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Sep 02

Finding the right social media specialist and avoiding snake oil salesmen.

Choosing social media specialists- avoid snake oil salesmenHow do you find the right social media trainer, coach or consultant?

The market seems full of ‘social media specialists’, so it can be a real problem finding the person or company who can really deliver what you want. So where do you start?

First decide what you want.

Social media specialists are not all the same. For example, trainers are good at teaching and passing on knowledge. This is a very different skill from that of a consultant who will help you actually do the job. Think of the brilliant mathematician who may be a poor communicator – this is not the teacher you would want. If you are looking for a trainer, choose a professional with good communication skills, not just a clever blogger.

Coaching is not the same as training. A coach will work with individuals or companies to develop based upon their specific skills or resources. For an individual or small business who needs to do their own social networking, a coach may be a better though slightly more costly choice.

Consultants come in many flavours too, based upon their specialisms and experience. Check out that their skills match what you need.

Write a spec.

Put down on a piece of paper what you want from your ideal supplier.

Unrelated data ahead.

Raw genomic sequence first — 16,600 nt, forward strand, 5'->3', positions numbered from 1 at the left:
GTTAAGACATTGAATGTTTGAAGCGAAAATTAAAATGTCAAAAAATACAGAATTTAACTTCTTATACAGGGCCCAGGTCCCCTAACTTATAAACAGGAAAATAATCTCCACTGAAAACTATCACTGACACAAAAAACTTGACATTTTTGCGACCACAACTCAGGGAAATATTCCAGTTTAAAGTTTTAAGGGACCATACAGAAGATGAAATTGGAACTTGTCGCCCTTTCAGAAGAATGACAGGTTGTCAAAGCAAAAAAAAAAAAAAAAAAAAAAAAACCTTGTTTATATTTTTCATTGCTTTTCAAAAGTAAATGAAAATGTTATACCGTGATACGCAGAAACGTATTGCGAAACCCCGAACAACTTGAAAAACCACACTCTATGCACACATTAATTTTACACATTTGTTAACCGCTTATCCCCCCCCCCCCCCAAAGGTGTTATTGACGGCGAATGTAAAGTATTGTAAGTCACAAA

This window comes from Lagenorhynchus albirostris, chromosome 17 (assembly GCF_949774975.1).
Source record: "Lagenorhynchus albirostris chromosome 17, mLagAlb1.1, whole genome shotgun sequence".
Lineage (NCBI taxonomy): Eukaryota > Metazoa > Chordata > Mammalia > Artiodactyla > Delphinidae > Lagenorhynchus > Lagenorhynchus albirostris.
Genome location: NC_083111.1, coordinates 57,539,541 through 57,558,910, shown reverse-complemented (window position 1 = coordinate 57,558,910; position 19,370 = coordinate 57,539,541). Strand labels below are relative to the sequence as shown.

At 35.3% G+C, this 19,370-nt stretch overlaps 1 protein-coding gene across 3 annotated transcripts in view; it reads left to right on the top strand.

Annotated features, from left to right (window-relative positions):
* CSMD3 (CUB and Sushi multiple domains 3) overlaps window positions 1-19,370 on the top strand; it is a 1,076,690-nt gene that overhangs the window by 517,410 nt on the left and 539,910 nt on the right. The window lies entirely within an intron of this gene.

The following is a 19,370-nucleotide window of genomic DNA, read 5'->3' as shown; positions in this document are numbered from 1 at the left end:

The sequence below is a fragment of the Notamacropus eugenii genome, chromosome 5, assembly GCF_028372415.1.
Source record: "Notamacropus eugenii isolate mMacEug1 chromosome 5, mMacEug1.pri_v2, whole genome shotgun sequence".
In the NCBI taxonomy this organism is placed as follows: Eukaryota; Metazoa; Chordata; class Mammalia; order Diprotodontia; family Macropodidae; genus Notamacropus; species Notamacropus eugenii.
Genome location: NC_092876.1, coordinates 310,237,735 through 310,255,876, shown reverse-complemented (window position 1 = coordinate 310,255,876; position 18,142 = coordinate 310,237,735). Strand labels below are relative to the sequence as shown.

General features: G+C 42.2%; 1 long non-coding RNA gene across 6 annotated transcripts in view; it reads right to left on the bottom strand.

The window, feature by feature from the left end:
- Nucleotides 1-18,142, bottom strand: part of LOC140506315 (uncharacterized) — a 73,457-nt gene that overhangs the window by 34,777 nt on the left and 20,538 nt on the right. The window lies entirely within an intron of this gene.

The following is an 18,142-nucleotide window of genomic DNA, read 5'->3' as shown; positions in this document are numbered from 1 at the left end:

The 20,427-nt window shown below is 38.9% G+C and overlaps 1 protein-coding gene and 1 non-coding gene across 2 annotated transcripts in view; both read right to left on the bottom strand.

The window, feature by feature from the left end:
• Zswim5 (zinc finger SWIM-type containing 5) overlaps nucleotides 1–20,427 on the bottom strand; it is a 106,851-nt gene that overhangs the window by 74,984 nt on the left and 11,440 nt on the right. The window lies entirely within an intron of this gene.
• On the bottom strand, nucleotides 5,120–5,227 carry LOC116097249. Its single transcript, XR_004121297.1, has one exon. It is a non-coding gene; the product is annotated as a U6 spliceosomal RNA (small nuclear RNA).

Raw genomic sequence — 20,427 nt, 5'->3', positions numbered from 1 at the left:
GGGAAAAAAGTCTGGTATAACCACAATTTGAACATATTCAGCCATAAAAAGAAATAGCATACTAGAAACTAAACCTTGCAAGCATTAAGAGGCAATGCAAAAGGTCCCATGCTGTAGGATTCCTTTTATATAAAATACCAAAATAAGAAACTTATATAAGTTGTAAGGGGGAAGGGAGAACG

• Do you want training, coaching, consultancy or someone to do the work for you?
  • Do you want a single person or a company?
  • What skills do you expect your supplier to have?
  • What experience do you expect?
  • Match your profile – do you want someone with experience in, say, B2B or B2C, particular sector specialism, local, national or international expertise?

Use your network

Ask colleagues, suppliers, people you know, for recommendations. If you are member of an organisation or professional society – ask them.

Prepare your questions.

Okay, so you have your short list of possible providers – what are the key questions you want them to answer? Note down as many as you can think of then narrow them down to, say, three killer questions.
Most important, you want evidence. Recommendations from people you know, references from people who have had good experiences. Past projects, client lists. Unfortunately there are no accreditation bodies or professional associations for social media specialists so make sure you do your homework.

Social Media Workshops from the Social Good Guy